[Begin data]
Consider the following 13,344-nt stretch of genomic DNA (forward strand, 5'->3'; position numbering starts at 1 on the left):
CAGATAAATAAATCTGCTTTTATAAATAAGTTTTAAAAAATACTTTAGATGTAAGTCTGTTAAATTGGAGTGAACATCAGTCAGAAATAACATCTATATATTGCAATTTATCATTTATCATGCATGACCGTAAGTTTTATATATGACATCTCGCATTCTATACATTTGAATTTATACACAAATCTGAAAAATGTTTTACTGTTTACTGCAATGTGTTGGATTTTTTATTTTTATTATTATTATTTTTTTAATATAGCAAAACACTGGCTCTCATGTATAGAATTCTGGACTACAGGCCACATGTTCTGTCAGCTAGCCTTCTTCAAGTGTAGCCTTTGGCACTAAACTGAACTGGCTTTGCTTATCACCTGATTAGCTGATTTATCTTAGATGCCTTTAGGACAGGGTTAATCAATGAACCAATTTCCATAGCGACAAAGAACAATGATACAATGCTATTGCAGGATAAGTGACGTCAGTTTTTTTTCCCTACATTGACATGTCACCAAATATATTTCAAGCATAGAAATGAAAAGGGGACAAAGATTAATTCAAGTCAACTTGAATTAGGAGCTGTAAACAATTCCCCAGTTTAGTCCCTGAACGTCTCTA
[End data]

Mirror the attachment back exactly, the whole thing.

Consider the following 13,344-nt stretch of genomic DNA (forward strand, 5'->3'; position numbering starts at 1 on the left):
CAGATAAATAAATCTGCTTTTATAAATAAGTTTTAAAAAATACTTTAGATGTAAGTCTGTTAAATTGGAGTGAACATCAGTCAGAAATAACATCTATATATTGCAATTTATCATTTATCATGCATGACCGTAAGTTTTATATATGACATCTCGCATTCTATACATTTGAATTTATACACAAATCTGAAAAATGTTTTACTGTTTACTGCAATGTGTTGGATTTTTTATTTTTATTATTATTATTTTTTTAATATAGCAAAACACTGGCTCTCATGTATAGAATTCTGGACTACAGGCCACATGTTCTGTCAGCTAGCCTTCTTCAAGTGTAGCCTTTGGCACTAAACTGAACTGGCTTTGCTTATCACCTGATTAGCTGATTTATCTTAGATGCCTTTAGGACAGGGTTAATCAATGAACCAATTTCCATAGCGACAAAGAACAATGATACAATGCTATTGCAGGATAAGTGACGTCAGTTTTTTTTCCCTACATTGACATGTCACCAAATATATTTCAAGCATAGAAATGAAAAGGGGACAAAGATTAATTCAAGTCAACTTGAATTAGGAGCTGTAAACAATTCCCCAGTTTAGTCCCTGAACGTCTCTA